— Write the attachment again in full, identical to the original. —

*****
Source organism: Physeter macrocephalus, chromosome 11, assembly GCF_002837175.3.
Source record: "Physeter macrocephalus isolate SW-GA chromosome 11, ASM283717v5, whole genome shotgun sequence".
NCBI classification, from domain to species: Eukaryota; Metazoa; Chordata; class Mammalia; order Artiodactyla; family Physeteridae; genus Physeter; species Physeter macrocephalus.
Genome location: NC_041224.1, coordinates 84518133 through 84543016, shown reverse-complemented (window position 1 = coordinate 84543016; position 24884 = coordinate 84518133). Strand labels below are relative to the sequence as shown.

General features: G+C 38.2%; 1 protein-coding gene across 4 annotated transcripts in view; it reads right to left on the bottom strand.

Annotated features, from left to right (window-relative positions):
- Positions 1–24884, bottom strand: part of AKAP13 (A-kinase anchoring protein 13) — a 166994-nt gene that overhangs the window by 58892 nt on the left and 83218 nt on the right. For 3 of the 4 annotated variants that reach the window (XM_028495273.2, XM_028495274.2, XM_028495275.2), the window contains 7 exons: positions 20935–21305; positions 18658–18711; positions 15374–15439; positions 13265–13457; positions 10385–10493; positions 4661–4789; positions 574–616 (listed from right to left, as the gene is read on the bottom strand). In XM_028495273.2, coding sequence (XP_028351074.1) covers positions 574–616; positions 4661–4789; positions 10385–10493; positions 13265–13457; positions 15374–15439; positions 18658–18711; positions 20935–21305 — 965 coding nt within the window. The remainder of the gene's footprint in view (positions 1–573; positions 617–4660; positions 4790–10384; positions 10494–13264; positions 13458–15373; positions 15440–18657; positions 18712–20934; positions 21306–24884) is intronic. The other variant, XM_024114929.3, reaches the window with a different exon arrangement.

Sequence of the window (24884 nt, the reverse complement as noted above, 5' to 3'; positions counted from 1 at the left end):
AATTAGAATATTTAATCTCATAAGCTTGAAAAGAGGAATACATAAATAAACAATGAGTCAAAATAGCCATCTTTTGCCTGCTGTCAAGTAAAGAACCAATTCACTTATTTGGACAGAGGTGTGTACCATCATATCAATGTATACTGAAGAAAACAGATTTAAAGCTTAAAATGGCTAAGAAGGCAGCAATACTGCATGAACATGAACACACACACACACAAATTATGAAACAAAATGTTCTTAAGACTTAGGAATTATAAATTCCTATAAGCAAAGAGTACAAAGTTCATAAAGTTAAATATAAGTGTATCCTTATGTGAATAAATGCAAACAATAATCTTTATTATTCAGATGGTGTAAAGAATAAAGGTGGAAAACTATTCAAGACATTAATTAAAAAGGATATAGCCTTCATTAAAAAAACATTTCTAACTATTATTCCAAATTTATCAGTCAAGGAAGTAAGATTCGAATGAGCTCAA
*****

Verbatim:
Source organism: Physeter macrocephalus, chromosome 11, assembly GCF_002837175.3.
Source record: "Physeter macrocephalus isolate SW-GA chromosome 11, ASM283717v5, whole genome shotgun sequence".
NCBI classification, from domain to species: Eukaryota; Metazoa; Chordata; class Mammalia; order Artiodactyla; family Physeteridae; genus Physeter; species Physeter macrocephalus.
Genome location: NC_041224.1, coordinates 84518133 through 84543016, shown reverse-complemented (window position 1 = coordinate 84543016; position 24884 = coordinate 84518133). Strand labels below are relative to the sequence as shown.

General features: G+C 38.2%; 1 protein-coding gene across 4 annotated transcripts in view; it reads right to left on the bottom strand.

Annotated features, from left to right (window-relative positions):
- Positions 1–24884, bottom strand: part of AKAP13 (A-kinase anchoring protein 13) — a 166994-nt gene that overhangs the window by 58892 nt on the left and 83218 nt on the right. For 3 of the 4 annotated variants that reach the window (XM_028495273.2, XM_028495274.2, XM_028495275.2), the window contains 7 exons: positions 20935–21305; positions 18658–18711; positions 15374–15439; positions 13265–13457; positions 10385–10493; positions 4661–4789; positions 574–616 (listed from right to left, as the gene is read on the bottom strand). In XM_028495273.2, coding sequence (XP_028351074.1) covers positions 574–616; positions 4661–4789; positions 10385–10493; positions 13265–13457; positions 15374–15439; positions 18658–18711; positions 20935–21305 — 965 coding nt within the window. The remainder of the gene's footprint in view (positions 1–573; positions 617–4660; positions 4790–10384; positions 10494–13264; positions 13458–15373; positions 15440–18657; positions 18712–20934; positions 21306–24884) is intronic. The other variant, XM_024114929.3, reaches the window with a different exon arrangement.

Sequence of the window (24884 nt, the reverse complement as noted above, 5' to 3'; positions counted from 1 at the left end):
AATTAGAATATTTAATCTCATAAGCTTGAAAAGAGGAATACATAAATAAACAATGAGTCAAAATAGCCATCTTTTGCCTGCTGTCAAGTAAAGAACCAATTCACTTATTTGGACAGAGGTGTGTACCATCATATCAATGTATACTGAAGAAAACAGATTTAAAGCTTAAAATGGCTAAGAAGGCAGCAATACTGCATGAACATGAACACACACACACACAAATTATGAAACAAAATGTTCTTAAGACTTAGGAATTATAAATTCCTATAAGCAAAGAGTACAAAGTTCATAAAGTTAAATATAAGTGTATCCTTATGTGAATAAATGCAAACAATAATCTTTATTATTCAGATGGTGTAAAGAATAAAGGTGGAAAACTATTCAAGACATTAATTAAAAAGGATATAGCCTTCATTAAAAAAACATTTCTAACTATTATTCCAAATTTATCAGTCAAGGAAGTAAGATTCGAATGAGCTCAA